This week I visited the pueblo of Atotonilco, the site of El Santuario de Atotonilco, an 18th century Jesuit church listed in July, 2008 as a UNESCO World Heritage Site. Atotonilco means "Place of the Hot Waters". The area has many thermal hot springs, which were thought to have healing powers.
Construction of el santuario began in 1740 under the direction of Father Luis Felipe Neri de Alfaro and took more than 35 years to complete. The walls and ceilings are covered with exquisite frescoes painted by Miguel Antonio Martinez de Pocasangre in what is known as the "folk baroque" style.
El Santuario de Atotonilco is a pilgrimage church. People from all over Mexico make the pilgrimage here to pray, meditate and/or duplicate the suffering of Christ. Thousands come here to do penitence by walking on their knees, tying crowns of spiny nopal cactus thorns around their heads, wearing hair shirts, or flagellating themselves with whips.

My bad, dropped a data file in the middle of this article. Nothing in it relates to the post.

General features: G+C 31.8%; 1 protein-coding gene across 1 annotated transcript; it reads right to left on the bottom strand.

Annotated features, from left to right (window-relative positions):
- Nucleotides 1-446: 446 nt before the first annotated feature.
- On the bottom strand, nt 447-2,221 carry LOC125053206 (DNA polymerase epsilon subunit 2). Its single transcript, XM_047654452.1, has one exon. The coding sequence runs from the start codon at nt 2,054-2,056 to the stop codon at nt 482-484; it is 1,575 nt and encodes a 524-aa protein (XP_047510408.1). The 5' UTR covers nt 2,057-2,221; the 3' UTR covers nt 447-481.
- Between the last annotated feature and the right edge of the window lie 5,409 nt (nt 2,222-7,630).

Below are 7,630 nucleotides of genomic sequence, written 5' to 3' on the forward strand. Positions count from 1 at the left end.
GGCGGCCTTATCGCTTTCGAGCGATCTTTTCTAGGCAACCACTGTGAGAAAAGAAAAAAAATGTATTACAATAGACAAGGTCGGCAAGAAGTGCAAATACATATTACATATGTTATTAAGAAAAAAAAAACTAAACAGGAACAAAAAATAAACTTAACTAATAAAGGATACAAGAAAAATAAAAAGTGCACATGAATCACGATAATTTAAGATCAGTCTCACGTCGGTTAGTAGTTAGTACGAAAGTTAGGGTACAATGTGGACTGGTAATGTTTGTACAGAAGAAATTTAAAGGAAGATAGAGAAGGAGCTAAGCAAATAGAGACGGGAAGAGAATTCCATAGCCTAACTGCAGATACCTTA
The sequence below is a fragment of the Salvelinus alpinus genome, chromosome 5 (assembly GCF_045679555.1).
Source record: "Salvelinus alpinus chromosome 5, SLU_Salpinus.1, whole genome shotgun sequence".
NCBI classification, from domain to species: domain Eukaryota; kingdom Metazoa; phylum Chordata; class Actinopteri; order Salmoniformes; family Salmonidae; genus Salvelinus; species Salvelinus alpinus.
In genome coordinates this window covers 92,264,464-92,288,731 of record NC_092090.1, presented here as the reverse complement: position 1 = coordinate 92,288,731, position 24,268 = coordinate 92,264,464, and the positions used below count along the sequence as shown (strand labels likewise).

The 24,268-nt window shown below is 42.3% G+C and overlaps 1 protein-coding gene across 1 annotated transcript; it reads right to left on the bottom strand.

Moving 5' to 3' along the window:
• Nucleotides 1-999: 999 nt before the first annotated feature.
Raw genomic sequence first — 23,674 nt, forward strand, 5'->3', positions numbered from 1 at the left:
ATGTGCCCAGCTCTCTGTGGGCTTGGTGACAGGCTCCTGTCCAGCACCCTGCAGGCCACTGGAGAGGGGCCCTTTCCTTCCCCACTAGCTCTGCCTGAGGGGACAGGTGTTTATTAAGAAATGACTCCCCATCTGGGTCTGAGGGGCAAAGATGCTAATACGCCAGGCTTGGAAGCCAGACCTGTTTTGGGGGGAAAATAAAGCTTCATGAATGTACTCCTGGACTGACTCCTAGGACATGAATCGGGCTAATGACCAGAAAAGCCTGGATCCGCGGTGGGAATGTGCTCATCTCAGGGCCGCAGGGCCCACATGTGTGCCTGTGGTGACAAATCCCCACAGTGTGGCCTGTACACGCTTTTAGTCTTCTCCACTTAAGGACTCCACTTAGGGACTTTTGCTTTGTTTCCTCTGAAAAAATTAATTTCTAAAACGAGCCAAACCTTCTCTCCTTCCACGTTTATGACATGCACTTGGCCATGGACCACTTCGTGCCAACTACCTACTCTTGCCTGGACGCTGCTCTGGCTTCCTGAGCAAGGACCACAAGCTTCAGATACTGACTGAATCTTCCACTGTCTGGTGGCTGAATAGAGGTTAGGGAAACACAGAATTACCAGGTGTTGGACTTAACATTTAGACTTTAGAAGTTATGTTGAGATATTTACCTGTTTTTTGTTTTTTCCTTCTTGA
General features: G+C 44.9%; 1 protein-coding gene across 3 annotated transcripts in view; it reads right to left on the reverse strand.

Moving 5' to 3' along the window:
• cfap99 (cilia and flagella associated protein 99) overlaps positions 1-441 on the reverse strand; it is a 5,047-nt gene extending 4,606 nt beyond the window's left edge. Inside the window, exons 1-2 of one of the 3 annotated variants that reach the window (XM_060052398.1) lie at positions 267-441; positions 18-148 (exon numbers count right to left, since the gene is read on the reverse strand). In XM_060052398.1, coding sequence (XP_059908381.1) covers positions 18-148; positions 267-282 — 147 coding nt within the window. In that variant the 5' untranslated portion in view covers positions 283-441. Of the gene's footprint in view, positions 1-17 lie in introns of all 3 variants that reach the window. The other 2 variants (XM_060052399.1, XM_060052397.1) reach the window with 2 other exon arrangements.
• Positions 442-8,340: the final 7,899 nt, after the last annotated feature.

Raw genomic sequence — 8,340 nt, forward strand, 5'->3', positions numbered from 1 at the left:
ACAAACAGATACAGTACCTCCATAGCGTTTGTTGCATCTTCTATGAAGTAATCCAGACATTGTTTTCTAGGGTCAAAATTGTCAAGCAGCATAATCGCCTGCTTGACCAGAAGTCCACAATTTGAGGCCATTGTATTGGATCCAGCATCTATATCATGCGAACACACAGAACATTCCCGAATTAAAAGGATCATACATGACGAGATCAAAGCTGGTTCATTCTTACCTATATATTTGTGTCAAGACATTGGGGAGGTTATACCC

The sanctuary continues to undergo extensive historic restoration. No flash cameras are permitted inside, therefore my photos do not really convey the magnificence of the church's chapels, altars, sculptural figures and paintings.
Click on the following slide show to enlarge it and join me for a tour of El Santuario de Atotonilco.